True-colour image of Jupiter, showing impact zones

See where comet hit Jupiter in 1994

This true colour image of Jupiter, taken by the NASA/ESA Hubble Space Telescope in 1994, reveals the impact sites of fragments 'D' and 'G' from Comet Shoemaker-Levy 9. This was the first-ever observed collision between two objects in our Solar System.

The small black spot to the left is the impact site of fragment D which struck Jupiter before fragment G. The thin ring measures about half the diameter of the Earth. The broad horseshoe-shaped feature appears to be resettling debris. This dark material is either from the comet itself or from the lower levels of Jupiter's atmosphere.

Even though hundreds of small comets are spotted every year, the chances of one hitting the Earth are very small. Most are drawn towards the Sun by its large gravitational attraction. They are called 'sungrazer' comets and they burn up completely in the Sun's hot atmosphere.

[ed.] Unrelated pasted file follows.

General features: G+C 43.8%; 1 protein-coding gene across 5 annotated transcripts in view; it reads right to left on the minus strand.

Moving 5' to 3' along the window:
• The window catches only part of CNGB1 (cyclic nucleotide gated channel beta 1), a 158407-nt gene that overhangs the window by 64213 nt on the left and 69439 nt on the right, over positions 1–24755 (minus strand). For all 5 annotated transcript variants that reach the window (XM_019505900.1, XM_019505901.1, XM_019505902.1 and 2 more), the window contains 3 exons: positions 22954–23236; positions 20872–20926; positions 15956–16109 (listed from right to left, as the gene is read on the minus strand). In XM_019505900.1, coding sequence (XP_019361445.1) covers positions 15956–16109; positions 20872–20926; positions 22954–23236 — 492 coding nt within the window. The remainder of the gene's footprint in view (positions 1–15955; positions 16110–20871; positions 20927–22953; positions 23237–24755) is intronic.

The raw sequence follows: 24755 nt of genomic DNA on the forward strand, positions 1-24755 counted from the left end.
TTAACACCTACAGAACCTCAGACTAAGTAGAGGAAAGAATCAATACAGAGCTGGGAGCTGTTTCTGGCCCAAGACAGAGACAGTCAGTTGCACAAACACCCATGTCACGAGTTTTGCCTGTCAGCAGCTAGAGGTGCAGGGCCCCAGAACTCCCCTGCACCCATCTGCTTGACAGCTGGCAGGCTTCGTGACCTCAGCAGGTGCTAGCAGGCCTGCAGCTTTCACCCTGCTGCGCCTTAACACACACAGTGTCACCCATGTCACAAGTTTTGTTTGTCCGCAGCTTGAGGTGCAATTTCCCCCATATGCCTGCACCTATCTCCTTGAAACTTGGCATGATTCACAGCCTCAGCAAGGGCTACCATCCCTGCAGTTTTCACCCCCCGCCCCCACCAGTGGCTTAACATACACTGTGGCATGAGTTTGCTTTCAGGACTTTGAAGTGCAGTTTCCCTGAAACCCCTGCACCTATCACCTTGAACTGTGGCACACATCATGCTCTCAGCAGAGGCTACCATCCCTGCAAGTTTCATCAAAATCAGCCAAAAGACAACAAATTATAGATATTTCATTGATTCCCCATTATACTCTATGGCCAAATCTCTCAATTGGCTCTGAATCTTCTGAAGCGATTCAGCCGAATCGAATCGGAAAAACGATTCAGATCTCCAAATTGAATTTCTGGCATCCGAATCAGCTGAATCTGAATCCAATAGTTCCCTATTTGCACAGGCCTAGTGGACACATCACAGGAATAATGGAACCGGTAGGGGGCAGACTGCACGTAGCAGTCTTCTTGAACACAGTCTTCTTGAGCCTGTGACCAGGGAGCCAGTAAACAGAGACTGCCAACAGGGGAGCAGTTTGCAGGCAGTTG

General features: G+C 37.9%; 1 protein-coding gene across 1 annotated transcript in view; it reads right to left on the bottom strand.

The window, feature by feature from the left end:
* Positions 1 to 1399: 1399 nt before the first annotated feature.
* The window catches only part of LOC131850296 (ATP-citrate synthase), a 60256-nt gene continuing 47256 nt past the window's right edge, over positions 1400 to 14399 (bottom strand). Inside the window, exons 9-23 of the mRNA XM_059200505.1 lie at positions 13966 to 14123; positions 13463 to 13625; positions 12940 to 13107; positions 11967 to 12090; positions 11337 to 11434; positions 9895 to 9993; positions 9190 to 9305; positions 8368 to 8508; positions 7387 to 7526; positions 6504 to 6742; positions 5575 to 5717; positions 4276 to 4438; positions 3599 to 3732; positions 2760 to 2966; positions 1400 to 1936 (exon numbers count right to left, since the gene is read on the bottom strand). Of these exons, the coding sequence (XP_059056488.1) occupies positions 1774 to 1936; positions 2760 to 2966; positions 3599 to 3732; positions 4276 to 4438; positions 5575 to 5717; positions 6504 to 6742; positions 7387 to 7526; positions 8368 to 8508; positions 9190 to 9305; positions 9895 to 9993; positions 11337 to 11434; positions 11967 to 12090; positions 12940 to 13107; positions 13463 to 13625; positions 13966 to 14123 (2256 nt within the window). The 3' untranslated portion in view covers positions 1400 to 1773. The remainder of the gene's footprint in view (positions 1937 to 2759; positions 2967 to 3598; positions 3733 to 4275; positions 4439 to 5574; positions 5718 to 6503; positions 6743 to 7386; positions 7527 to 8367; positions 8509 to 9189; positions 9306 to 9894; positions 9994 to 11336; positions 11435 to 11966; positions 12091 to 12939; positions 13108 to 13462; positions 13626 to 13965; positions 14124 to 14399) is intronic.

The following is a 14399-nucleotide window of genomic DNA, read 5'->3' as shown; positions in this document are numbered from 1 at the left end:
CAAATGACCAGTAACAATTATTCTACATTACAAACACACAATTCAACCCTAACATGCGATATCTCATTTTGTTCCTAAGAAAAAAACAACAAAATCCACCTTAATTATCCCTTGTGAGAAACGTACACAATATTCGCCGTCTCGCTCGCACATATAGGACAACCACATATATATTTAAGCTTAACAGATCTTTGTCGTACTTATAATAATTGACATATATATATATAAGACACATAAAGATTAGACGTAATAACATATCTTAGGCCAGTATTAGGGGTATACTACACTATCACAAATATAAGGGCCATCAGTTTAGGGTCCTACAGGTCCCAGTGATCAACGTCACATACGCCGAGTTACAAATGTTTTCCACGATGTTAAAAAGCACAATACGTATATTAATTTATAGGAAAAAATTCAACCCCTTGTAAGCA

The ESA/NASA sun-watching spacecraft SOHO has become the most prolific discoverer of comets in the history of astronomy. With its LASCO instrument, originally designed for seeing outbursts from the Sun, SOHO can monitor a large volume of surrounding space, and it is now a vital tool for ESA in the study of comets.

Last update: 13 September 2004

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